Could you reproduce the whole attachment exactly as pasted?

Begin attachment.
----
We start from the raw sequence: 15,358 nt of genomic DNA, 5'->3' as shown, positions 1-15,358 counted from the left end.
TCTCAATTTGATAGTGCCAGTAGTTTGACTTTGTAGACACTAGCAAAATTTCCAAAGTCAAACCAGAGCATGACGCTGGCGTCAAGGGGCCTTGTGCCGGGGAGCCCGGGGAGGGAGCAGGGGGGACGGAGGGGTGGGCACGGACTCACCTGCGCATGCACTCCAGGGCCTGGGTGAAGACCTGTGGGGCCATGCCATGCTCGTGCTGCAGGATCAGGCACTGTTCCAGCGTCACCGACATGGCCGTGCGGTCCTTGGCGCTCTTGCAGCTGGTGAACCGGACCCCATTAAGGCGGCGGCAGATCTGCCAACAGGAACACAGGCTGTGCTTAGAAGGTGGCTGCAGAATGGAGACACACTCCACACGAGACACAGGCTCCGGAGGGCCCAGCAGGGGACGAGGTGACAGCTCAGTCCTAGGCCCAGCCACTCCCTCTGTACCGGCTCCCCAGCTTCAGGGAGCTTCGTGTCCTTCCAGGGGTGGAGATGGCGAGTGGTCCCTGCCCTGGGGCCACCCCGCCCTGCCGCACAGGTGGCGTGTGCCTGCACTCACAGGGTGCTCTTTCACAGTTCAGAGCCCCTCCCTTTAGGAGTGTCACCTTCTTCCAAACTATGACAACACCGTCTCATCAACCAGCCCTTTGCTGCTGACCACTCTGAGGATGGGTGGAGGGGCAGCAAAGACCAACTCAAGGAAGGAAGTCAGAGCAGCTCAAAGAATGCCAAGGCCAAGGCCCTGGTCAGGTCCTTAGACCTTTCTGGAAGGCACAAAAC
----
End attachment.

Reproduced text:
We start from the raw sequence: 15,358 nt of genomic DNA, 5'->3' as shown, positions 1-15,358 counted from the left end.
TCTCAATTTGATAGTGCCAGTAGTTTGACTTTGTAGACACTAGCAAAATTTCCAAAGTCAAACCAGAGCATGACGCTGGCGTCAAGGGGCCTTGTGCCGGGGAGCCCGGGGAGGGAGCAGGGGGGACGGAGGGGTGGGCACGGACTCACCTGCGCATGCACTCCAGGGCCTGGGTGAAGACCTGTGGGGCCATGCCATGCTCGTGCTGCAGGATCAGGCACTGTTCCAGCGTCACCGACATGGCCGTGCGGTCCTTGGCGCTCTTGCAGCTGGTGAACCGGACCCCATTAAGGCGGCGGCAGATCTGCCAACAGGAACACAGGCTGTGCTTAGAAGGTGGCTGCAGAATGGAGACACACTCCACACGAGACACAGGCTCCGGAGGGCCCAGCAGGGGACGAGGTGACAGCTCAGTCCTAGGCCCAGCCACTCCCTCTGTACCGGCTCCCCAGCTTCAGGGAGCTTCGTGTCCTTCCAGGGGTGGAGATGGCGAGTGGTCCCTGCCCTGGGGCCACCCCGCCCTGCCGCACAGGTGGCGTGTGCCTGCACTCACAGGGTGCTCTTTCACAGTTCAGAGCCCCTCCCTTTAGGAGTGTCACCTTCTTCCAAACTATGACAACACCGTCTCATCAACCAGCCCTTTGCTGCTGACCACTCTGAGGATGGGTGGAGGGGCAGCAAAGACCAACTCAAGGAAGGAAGTCAGAGCAGCTCAAAGAATGCCAAGGCCAAGGCCCTGGTCAGGTCCTTAGACCTTTCTGGAAGGCACAAAAC